Layer Manure

December 10, 2014
ISSUE #269

Layers (egg-laying chickens) are kept in wire cages which allow the manure to fall through. The manure can either fall into a pool of water or onto a belt conveyor.

In late 2013 we were approached by inventor Woody Cronin in regards to a system he developed for layer manure. Years before, we had tried dewatering the manure from water-bottom barns, with poor results. Because of this we were cool to the idea of running a screw press on the material from a conveyor-bottom barn.

To our surprise, with Woody's technology, it works well. Press cake with only 65% moisture content can be produced. This material is undigested food. It has very high nutritional value, and it makes an excellent feed additive for farm animals. Conceivably it could qualify as biomass fuel for a boiler.

We were told that layers digest only 40% of their feed. The operation of the screw press system results in a recovery of half of the feed found in the manure. Mathematically that calculates to a 30% recovery of the poultry feed.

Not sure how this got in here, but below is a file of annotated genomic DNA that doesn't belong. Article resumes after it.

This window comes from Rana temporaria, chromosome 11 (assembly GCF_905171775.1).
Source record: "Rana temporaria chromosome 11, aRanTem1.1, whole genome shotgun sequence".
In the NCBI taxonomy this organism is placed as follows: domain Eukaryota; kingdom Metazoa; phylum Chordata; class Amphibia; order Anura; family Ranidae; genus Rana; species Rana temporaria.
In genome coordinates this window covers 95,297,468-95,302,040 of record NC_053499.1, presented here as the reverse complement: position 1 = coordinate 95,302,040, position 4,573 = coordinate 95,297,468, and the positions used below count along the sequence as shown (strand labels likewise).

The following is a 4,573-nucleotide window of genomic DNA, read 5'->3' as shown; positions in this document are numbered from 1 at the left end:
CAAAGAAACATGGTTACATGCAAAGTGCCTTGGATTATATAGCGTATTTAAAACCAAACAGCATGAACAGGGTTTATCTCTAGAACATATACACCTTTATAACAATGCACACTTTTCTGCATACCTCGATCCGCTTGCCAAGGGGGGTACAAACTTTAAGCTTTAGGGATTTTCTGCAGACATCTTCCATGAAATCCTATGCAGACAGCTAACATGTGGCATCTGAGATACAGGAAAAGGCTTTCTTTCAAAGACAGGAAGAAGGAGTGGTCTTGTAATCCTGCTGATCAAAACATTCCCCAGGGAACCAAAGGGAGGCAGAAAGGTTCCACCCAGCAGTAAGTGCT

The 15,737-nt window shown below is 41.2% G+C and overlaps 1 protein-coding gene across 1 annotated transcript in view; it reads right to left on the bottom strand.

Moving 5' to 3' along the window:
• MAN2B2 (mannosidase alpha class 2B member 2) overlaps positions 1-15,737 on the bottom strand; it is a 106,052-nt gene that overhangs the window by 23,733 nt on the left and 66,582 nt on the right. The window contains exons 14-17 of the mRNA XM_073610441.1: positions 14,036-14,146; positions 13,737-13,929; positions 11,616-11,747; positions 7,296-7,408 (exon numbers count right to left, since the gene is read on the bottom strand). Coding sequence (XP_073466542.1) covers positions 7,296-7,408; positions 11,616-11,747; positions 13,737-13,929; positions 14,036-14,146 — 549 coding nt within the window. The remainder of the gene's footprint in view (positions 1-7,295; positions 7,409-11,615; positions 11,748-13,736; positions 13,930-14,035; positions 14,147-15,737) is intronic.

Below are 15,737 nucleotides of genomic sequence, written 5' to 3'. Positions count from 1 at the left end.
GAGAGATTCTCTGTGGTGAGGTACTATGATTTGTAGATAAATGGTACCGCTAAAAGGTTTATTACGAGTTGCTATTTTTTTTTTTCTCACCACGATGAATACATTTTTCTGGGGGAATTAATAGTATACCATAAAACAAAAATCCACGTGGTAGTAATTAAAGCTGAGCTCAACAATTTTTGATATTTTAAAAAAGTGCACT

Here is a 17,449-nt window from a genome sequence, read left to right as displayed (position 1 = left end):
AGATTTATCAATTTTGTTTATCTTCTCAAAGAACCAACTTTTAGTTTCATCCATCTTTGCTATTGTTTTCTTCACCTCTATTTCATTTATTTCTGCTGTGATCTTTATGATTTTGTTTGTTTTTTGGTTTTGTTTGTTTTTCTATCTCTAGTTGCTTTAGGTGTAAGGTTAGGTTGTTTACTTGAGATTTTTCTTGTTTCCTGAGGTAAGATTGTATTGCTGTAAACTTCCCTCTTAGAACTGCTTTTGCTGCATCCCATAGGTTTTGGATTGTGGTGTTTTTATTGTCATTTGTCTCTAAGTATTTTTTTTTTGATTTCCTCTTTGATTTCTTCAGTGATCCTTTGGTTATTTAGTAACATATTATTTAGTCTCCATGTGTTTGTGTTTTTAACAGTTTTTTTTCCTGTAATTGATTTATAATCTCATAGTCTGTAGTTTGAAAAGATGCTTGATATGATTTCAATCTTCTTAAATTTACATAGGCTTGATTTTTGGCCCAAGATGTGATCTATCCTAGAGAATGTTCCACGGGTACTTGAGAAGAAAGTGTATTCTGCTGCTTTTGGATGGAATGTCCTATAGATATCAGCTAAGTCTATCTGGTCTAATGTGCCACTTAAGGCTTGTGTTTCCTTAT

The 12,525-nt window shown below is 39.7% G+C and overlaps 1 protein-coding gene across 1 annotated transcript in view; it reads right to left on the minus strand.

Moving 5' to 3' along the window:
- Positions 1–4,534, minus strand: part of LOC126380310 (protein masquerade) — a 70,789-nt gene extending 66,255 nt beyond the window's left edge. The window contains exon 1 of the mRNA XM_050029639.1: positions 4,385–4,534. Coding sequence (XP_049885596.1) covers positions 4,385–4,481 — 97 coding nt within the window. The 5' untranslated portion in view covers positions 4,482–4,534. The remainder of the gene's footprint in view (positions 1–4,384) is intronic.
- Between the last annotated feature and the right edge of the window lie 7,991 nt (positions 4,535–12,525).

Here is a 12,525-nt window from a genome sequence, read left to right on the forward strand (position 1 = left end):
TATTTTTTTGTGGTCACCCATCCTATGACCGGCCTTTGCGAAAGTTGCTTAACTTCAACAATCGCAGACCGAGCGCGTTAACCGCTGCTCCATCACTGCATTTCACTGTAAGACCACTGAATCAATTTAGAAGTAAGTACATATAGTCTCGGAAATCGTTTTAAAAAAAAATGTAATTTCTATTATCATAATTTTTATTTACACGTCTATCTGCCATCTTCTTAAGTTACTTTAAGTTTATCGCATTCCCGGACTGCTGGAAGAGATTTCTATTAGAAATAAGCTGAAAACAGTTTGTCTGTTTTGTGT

Overall the operating system is as follows. The manure is first mixed with press liquor in order to fluidize and dilute it. (The system is started up with water since there is no press liquor.)

Next the flow goes through equipment which separates out the calcium (it looks and feels like sand) and the feathers. That is a gravity separation process.

From there the flow is dosed with organic polymer. Most polymers are made from natural gas, and they are not good as feed additives. However natural polymers, like those made from shrimp waste, are acceptable in feed rations.

Next the flow goes to the screw press. The flow is dilute, so pre-thickening ahead of the press may be required. This pre-thickening can be achieved with either a rotary drum or a sidehill (parabolic) screen. Prethickening can greatly increase the throughput capacity of the screw press.

The as-received manure typically had 75% to 80% moisture content. The press cake produced typically had a moisture content of 64% to 68%.

The press liquor from the press goes to the mixing pit where it is added to incoming chicken manure. High in urea, the excess press liquor is drained off for use as a liquid fertilizer.

Alternatively, with heavier dosage of polymer, the press liquor can be made very clear, with as low as 0.5% total solids.